As a precaution to reduce large gatherings contributing to the spread of Coronavirus , US derivatives giant CME Group is set to close its trading floor in Chicago as of the close of business Friday, March 13, the firm has announced.

The decision was made in line with the advice of medical professionals.

All products will continue to trade on CME Globex as they do today, according to the firm’s statement.

People familiar with the matter say that while trading of the company’s futures products will go on electronically, the current situation hastens an existing industry trend of shifting trading from trading floors to computer screens.

“No coronavirus cases have been reported on the trading floor or in the Chicago Board of Trade building. The reopening of the trading floor will be evaluated as more medical guidance on the coronavirus becomes available. The company’s headquarters at 20S Wacker Drive will remain open,” CME said in its statement.

Tomorrow, the trading floor community will receive an additional Q&A related to the Execution of certain floor products, procedures, and protocols, as well as other floor-related messages, according to the statement.

Markets tumble

As the number of confirmed cases of COVID-19 in New York and London rise, the operation of large crowded trading floors has started to look increasingly difficult.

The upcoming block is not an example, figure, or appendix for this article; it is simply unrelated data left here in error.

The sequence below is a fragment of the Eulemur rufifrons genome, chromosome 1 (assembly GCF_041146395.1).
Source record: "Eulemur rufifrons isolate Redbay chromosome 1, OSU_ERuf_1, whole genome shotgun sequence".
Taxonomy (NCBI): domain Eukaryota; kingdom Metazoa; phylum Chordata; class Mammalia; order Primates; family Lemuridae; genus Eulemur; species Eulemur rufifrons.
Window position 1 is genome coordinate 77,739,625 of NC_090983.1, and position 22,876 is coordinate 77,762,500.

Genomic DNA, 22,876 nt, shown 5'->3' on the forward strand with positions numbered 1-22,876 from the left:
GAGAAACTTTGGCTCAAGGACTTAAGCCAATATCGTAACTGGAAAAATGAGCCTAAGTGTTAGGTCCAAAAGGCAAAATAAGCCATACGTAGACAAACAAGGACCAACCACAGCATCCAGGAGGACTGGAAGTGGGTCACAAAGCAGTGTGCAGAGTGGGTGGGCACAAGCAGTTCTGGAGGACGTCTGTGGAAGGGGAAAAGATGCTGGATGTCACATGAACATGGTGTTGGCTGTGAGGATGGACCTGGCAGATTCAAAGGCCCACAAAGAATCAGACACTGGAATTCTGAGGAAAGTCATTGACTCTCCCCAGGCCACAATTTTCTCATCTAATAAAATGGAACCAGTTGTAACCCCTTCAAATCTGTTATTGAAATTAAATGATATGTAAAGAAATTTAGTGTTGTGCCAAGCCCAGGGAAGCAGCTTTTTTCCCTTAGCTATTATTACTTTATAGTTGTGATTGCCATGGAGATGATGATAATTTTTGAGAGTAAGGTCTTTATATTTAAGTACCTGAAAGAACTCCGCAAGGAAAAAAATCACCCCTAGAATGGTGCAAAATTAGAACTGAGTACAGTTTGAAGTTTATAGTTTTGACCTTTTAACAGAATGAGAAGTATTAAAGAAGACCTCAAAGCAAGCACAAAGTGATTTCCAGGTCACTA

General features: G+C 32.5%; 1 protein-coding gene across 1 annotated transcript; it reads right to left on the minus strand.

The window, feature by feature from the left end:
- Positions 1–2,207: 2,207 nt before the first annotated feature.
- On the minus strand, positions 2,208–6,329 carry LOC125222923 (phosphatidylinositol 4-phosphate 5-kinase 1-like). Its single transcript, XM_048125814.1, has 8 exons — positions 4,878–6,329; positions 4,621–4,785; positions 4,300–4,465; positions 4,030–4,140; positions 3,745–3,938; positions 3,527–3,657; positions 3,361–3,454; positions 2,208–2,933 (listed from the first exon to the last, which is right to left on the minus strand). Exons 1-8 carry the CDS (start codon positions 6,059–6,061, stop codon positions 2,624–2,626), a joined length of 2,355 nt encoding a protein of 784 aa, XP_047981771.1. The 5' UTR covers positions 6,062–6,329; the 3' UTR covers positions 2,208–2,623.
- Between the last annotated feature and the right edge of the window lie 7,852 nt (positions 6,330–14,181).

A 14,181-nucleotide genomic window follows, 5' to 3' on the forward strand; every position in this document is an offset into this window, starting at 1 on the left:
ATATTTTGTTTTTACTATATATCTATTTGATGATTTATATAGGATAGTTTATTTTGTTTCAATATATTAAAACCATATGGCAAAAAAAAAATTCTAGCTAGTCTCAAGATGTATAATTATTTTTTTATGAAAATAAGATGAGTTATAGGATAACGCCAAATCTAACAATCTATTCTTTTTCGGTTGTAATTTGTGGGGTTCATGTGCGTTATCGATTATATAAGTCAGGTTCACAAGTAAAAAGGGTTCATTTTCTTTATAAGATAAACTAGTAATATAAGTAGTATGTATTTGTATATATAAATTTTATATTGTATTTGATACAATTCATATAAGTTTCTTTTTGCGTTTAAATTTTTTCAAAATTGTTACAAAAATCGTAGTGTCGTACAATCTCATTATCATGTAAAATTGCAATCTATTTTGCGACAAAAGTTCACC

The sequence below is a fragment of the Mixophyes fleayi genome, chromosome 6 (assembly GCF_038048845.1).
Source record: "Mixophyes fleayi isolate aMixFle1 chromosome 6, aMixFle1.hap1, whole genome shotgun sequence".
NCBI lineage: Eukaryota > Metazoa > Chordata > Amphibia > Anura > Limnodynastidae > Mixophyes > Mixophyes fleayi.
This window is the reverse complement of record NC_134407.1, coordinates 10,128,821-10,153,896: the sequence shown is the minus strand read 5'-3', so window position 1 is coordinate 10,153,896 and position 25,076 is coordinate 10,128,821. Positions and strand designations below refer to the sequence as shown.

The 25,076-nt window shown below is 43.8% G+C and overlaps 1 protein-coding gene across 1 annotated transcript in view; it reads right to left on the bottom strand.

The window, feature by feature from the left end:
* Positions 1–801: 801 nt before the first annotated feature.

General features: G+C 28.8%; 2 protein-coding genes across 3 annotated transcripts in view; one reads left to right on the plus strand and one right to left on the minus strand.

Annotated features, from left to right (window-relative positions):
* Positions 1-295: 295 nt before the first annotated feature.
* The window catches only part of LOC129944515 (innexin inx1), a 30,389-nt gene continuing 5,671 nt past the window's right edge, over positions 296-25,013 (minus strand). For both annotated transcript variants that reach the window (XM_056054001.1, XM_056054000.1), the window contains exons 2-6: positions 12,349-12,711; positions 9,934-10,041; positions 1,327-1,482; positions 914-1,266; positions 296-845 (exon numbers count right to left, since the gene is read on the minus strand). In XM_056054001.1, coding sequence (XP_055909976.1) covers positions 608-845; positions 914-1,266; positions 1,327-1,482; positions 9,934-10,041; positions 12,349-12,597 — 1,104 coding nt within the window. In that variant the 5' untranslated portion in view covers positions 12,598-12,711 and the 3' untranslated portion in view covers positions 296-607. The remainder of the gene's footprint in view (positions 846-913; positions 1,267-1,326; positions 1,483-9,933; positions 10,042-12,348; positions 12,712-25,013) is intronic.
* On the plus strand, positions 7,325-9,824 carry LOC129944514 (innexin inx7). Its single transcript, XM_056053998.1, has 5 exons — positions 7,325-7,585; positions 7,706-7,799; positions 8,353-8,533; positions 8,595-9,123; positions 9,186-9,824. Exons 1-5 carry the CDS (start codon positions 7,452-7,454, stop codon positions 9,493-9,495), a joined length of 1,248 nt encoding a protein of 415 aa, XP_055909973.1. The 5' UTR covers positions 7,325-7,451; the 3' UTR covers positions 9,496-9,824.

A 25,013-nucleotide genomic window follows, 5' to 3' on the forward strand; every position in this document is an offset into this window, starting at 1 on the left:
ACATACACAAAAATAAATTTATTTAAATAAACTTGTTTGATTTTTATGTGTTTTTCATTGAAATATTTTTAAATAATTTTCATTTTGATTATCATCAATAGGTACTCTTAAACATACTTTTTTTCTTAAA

Banks are forced to find other options to keep trading going, while global stock markets post steepest falls since the financial crisis in 2008.

CME’s announcement follows the decision of several companies to advise employees to work from home in order to prevent contagion from the virus.

As a precaution to reduce large gatherings contributing to the spread of Coronavirus , US derivatives giant CME Group is set to close its trading floor in Chicago as of the close of business Friday, March 13, the firm has announced.

The decision was made in line with the advice of medical professionals.

All products will continue to trade on CME Globex as they do today, according to the firm’s statement.

People familiar with the matter say that while trading of the company’s futures products will go on electronically, the current situation hastens an existing industry trend of shifting trading from trading floors to computer screens.

“No coronavirus cases have been reported on the trading floor or in the Chicago Board of Trade building. The reopening of the trading floor will be evaluated as more medical guidance on the coronavirus becomes available. The company’s headquarters at 20S Wacker Drive will remain open,” CME said in its statement.

Tomorrow, the trading floor community will receive an additional Q&A related to the Execution of certain floor products, procedures, and protocols, as well as other floor-related messages, according to the statement.

Markets tumble

As the number of confirmed cases of COVID-19 in New York and London rise, the operation of large crowded trading floors has started to look increasingly difficult.

Banks are forced to find other options to keep trading going, while global stock markets post steepest falls since the financial crisis in 2008.

CME’s announcement follows the decision of several companies to advise employees to work from home in order to prevent contagion from the virus.